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History teachers miss class to fulfill public records request

Families with students in the affected classes received emails such as this one explaining the situation.

by Carolyn McDonald and Yesha Thakkar

History teachers missed classes Monday, Dec. 10 due to a public records request by Americans for Peace and Tolerance (APT), which asked history teachers to present all curriculum used to teach the Holocaust and Nazism, according to principal Henry Turner.  

The public records request on Monday—the 16th time this year by the APT—came after a public hearing Nov. 27 about bias in the history curriculum and multiple public records request. Over the summer, the APT requested to see a chain of emails between history teacher David Bedar, the teacher of Middle East, Asia, and Latin America (MEALA) and other history teachers.

Many feel that the APT is targeting Newton Public Schools and its teachers. “It’s incredible that they would go to that level, and so it’s going to warrant that amount of time,” Turner said.

History teachers were required to print or provide a PDF of the materials used in class. Bedar was out of class for three days of school to fill these requests, while other teachers missed one block of class each.

Turner added that the teachers do not have anything to hide from the APT. “We feel very strongly that our teachers are doing a good job in terms of being thoughtful about ways to get [students] to problem solve around these topics.”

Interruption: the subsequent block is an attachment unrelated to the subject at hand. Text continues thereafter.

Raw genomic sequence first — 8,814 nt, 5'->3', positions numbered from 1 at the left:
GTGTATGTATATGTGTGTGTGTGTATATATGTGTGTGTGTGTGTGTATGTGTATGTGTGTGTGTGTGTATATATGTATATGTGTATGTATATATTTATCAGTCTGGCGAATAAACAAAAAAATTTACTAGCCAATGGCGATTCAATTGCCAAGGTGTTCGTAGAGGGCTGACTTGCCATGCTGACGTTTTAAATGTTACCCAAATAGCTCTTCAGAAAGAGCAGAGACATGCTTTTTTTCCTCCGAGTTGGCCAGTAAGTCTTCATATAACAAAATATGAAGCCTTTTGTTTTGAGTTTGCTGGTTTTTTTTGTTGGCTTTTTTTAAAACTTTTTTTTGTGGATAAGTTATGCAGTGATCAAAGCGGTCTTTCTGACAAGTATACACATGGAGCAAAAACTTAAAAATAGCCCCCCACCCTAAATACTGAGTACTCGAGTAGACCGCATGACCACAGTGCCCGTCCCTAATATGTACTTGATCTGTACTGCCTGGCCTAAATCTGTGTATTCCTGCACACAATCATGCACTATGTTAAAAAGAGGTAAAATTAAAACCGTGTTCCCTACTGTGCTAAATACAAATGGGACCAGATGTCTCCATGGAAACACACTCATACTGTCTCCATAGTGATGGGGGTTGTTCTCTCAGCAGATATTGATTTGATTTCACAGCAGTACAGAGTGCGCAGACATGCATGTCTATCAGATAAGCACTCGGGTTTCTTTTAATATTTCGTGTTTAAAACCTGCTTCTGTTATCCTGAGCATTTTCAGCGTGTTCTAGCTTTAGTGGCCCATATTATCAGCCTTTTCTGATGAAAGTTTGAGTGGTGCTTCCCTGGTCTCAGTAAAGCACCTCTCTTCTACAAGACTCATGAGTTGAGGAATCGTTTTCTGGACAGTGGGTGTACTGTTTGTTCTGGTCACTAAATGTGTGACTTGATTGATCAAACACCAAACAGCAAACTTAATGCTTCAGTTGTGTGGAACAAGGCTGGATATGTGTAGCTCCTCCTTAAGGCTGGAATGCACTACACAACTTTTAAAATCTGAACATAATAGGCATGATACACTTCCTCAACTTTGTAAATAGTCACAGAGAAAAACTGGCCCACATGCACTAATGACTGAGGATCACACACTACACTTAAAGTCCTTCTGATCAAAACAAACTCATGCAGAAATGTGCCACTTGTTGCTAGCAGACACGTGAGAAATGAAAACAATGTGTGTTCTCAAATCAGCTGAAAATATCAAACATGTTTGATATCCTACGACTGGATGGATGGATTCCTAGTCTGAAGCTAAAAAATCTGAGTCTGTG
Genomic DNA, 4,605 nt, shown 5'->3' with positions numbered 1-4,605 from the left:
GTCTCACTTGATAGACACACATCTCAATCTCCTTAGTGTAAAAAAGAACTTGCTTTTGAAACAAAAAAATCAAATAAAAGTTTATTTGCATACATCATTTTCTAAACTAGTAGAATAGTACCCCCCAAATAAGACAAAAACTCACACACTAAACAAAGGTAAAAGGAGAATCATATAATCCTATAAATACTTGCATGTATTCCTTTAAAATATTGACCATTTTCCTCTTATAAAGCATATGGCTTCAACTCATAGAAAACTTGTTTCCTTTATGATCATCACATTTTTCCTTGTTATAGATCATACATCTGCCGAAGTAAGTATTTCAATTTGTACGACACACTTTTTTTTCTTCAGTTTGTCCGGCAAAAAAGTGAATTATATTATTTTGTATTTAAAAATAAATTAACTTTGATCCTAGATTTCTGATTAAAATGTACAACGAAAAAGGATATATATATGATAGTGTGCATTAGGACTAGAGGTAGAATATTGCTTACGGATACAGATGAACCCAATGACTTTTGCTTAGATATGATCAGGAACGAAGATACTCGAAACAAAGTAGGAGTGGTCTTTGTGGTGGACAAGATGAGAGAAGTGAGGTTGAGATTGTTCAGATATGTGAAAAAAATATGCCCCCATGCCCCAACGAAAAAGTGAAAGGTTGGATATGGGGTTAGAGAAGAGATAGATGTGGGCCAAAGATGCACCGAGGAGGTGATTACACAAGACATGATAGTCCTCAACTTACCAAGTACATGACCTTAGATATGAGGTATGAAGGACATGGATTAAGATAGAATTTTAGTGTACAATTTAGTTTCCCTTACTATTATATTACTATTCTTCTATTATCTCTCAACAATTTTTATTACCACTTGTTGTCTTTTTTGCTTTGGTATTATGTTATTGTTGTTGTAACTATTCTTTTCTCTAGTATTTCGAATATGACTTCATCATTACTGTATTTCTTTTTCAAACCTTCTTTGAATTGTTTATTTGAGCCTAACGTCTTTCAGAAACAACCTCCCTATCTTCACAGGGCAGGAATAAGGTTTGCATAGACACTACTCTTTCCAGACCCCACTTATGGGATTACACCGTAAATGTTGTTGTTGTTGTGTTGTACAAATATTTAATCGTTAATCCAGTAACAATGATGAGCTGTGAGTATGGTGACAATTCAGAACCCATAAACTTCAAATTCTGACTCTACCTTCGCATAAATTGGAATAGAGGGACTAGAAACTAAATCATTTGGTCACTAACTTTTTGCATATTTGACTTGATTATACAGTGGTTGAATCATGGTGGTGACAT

Michael Zilles, President of the Newton Teachers Association, said the situation is affecting Newton teachers. “The public records request is intended to harass and intimidate teachers,” he said. “We don’t want to teach with the kind of bias they want to teach with.”

Zilles added that he is advising teachers during the records request process. “It’s something that we have to do, you do it carefully,” he said. “My advice is to not let it get under their skin.”

Compiling curriculum is not an easy task since most of the materials are not online, according to Turner.  Some people ask us why we don’t just provide our curriculum online, but we don’t have a set curriculum in that way,” Turner said. “Every year for every course, there’s going to be different materials developed.”

According to senior Natasha Sharma, who takes MEALA, Bedar’s class has taught them to look at different perspectives and think critically. She said, “I’ve been challenged to expand my views. Everyone takes something away from this class.”

Senior Maia Alberts, who also takes MEALA, said, “He’s not enforcing his opinions on us; he’s just presenting different perspectives.” She added that the class is gaining popularity because the material covered in class is very relevant to current events. There are now three sections of the class instead of two.

North students and alumni responded to the bias claims by attending the committee hearing in November to show support and asking questions in class. Alberts said that she believes North students can show their support for their teachers and be involved with the controversy in many ways.

“Send letters to people who support the curriculum, show support for your teachers, go to the hearings and learn more about the controversy,” she said. “We are the future, so it’s important for us to retain the values that our teachers are trying to protect.”

According to Alberts the request and the curriculum controversy is creating a closer community at North. “It’s really brought us together. It goes to show that we stand in solidarity with this curriculum and its values,” she said.

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